5 initiatives using food to support Syrian refugees

Since the Syrian conflict began in 2011, more than half of the country’s 21 million strong population has been displaced. Around 5 million of these people are living as refugees outside of Syria. While the civil war and the refugee ‘crisis’ have been met with feelings of hopelessness and despair around the world, a number of positive stories have emerged of Syrians sharing their rich culture and beautiful food with their new communities.

These five food-focused initiatives emerged to support victims of the Syrian conflict by fundraising for medical care and education, creating economic empowerment for refugees and facilitating integration into their host communities. The initiatives set a powerful example for how we can use something as simple and universal as food to make a positive difference in the face of humanitarian catastrophe.

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  1. Newcomer Kitchen, Toronto

Newcomer Kitchen is a project run by Toronto food venue, the Depanneur, which invites groups of Syrian refugee women to use their kitchen to cook traditional Syrian dishes in a fun, social setting. Meals are prepared and packaged, and then sold online for pickup or delivery to pay for all the ingredients and provide an honorarium for the cooks.

Newcomer Kitchen also runs a weekly popup and offers “Guest Cook” spots on Wednesdays where you can help & hang out in the kitchen, learn the recipes and join the ladies for a family meal.

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  1. #CookForSYRIA

#CookForSYRIA is a global fundraising initiative curated by Clerkenwell Boy and SUITCASE Magazine, in partnership with UNICEF, to provide humanitarian aid to children affected by the Syrian crisis. #CookForSYRIA started as a simple supper club, where a group of foodie friends came together to celebrate Syrian cuisine and raise money for UNICEF’s work with Syrian children. It’s now a global movement, inviting everybody to the table. From cookbooks to supper clubs, #CookForSYRIA is raising vital funds Syrian children with support from the world’s top chefs, restaurants and volunteers.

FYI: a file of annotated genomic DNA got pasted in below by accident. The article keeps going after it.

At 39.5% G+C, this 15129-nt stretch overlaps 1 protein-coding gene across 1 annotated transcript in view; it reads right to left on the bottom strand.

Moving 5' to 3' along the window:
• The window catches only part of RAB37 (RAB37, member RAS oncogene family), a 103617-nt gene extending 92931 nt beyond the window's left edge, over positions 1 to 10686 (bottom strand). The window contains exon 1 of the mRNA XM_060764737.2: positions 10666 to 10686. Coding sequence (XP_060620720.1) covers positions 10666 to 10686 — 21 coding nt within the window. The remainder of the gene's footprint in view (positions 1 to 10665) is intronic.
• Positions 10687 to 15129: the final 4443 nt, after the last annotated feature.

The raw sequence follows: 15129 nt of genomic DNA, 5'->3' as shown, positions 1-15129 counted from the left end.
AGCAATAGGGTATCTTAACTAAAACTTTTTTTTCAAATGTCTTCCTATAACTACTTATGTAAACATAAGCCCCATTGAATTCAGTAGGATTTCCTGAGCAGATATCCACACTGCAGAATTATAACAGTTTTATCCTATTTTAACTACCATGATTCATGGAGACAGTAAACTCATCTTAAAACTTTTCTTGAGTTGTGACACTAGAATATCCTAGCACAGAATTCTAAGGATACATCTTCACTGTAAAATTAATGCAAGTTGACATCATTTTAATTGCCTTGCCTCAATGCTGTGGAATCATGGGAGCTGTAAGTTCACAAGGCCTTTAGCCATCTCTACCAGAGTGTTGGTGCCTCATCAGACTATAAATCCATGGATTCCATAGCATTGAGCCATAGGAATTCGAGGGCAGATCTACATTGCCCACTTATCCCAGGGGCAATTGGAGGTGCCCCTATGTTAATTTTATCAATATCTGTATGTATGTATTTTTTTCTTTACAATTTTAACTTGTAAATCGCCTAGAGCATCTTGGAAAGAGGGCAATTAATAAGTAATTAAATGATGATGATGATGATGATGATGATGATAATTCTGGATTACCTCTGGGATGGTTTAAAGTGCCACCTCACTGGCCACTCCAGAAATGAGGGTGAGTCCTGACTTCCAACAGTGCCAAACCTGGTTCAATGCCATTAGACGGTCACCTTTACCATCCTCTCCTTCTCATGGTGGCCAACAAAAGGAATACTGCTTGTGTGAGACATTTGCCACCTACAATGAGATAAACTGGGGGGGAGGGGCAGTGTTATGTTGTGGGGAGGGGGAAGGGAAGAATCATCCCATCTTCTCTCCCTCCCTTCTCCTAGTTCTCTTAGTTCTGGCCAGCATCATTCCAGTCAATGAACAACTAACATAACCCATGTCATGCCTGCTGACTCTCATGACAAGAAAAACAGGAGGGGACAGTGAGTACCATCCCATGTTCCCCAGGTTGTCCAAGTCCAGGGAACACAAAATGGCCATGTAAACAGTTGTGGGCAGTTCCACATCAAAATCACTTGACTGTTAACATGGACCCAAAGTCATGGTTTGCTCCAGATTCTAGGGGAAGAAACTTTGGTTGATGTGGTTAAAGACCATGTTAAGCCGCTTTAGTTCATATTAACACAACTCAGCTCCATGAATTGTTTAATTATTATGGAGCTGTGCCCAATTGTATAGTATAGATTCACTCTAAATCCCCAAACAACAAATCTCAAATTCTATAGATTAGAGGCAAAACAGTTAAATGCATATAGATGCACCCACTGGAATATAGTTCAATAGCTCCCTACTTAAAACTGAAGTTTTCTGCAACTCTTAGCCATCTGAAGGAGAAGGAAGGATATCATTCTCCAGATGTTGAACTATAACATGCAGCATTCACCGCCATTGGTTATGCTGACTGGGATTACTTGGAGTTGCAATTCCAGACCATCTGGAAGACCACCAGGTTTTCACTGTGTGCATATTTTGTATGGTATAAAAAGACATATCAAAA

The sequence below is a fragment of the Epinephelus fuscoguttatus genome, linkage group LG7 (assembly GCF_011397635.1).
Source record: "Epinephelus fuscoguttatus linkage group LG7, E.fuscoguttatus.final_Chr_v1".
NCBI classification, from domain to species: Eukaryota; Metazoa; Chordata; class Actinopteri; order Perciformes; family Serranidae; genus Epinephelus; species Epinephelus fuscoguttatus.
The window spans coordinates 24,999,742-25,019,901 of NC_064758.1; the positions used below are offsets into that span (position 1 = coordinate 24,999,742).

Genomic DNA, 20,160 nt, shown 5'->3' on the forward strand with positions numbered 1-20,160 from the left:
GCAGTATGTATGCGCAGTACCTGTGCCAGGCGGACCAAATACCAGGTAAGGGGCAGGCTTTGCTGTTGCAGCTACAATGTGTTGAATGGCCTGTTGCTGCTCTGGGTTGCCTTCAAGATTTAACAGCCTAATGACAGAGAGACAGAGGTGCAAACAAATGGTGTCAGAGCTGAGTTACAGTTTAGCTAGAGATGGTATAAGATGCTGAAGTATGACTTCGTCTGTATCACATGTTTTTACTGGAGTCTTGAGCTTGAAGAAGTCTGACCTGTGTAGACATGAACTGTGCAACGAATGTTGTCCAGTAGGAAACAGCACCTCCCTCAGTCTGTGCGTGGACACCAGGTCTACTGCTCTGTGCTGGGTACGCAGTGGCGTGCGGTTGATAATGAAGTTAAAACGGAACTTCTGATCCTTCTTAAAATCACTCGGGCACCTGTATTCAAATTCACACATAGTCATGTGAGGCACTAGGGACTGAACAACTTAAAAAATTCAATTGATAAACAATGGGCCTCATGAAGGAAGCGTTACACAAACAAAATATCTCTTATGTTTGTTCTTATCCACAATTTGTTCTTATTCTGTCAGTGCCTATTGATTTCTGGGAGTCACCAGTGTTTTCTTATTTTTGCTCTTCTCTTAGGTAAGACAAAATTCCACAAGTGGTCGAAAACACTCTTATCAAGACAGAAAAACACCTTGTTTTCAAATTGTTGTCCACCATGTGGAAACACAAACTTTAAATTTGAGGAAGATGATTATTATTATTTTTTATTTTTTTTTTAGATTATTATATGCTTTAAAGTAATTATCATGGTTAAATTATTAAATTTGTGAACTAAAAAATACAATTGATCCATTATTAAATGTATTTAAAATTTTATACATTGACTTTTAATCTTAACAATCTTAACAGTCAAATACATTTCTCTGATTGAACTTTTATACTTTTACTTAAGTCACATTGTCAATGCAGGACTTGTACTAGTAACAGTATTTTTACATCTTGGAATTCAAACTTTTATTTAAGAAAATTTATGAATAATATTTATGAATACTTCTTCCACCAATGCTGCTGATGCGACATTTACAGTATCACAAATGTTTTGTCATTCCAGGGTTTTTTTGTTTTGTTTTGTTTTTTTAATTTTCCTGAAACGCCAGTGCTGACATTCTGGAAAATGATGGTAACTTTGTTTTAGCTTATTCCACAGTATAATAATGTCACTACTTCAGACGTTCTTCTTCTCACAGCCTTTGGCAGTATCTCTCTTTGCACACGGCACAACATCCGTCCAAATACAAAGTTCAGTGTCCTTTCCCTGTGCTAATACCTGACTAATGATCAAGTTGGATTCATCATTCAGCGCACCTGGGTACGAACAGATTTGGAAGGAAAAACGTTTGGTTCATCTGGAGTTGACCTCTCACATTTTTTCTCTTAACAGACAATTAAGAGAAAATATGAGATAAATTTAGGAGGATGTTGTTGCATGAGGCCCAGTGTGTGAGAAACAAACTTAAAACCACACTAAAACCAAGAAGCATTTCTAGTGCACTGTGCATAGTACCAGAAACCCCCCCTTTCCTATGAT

Click here to buy the #CookForSYRIA and #BakeForSYRIA cookbooks – 100% of the profits go to UNICEF.

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  1. Free to Feed, Melbourne

Free to Feed is a not-for-profit social enterprise that champions the unique skills and individual stories of refugees and asylum seekers. Free to Feed runs various food-oriented initiatives such as cooking classes and home experiences. Their initiatives nurture entrepreneurialism, develop skills and provide refugees with an avenue for economic empowerment, all the while highlighting what refugees can offer as new members of a community.

 “What better place to celebrate traditions and memories, stories and new experiences than over a feasting table? After all, for every one of us, these things are so often inextricably linked to sharing food and cooking with friends and family.”

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  1. Syrian Supper Club, London

The Syrian Supper Club came to life in July 2012; three friends, all sharing a profound sense of sadness at the unfolding humanitarian crisis in Syria, decided to do something to remind their friends in Syria that they had not been forgotten. With some sharp thinking and good noses for food Johnnie, Louisa and Rose held a Syrian inspired feast at their kitchen table to raise some money and the Syrian Supper Club was born.

The organisation now runs Syrian suppers across London and Bristol and supports individuals to hold their own supper clubs all over the world. The funds they raise go to the Hands Up Foundation, which supports schools and hospitals inside Syria and on the Turkish border, delivering essential medical care and education to Syrians affected by the conflict.

Pink Jinn collaborated with local restaurant, Bath and Bottle, to host a Syrian Supper Club on the Isle of Man earlier this year. Our guests experienced 4 courses of delicious Middle Eastern food and we raised almost £2,000 for the Hands Up Foundation! Find out how you can organise your own Syrian Supper Club here.

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  1. Options FoodLab, Athens

Options FoodLab was born out of necessity as a mental health and wellbeing project for refugees in Greece. After a series of meetings with Babel, a day centre for refugees and migrants, Options FoodLab began running food based events in Athens to allow refugees to earn some extra money, while also supporting the integration process. Their work includes organising cooking workshops, popup kitchens and catering for events.

While the programme was initially designed for refugees, it soon became unclear who the real beneficiaries were, as everybody involved was gaining new skills, enjoying delicious food and learning about other cultures.



Do you have refugees or asylum seekers living in your community?

Why not find out if any similar initiatives exist where you live or, if not, create your own!? It could literally change someone’s life – while also exposing you to some amazing new culinary experiences… Let these 5 initiatives be your inspiration!


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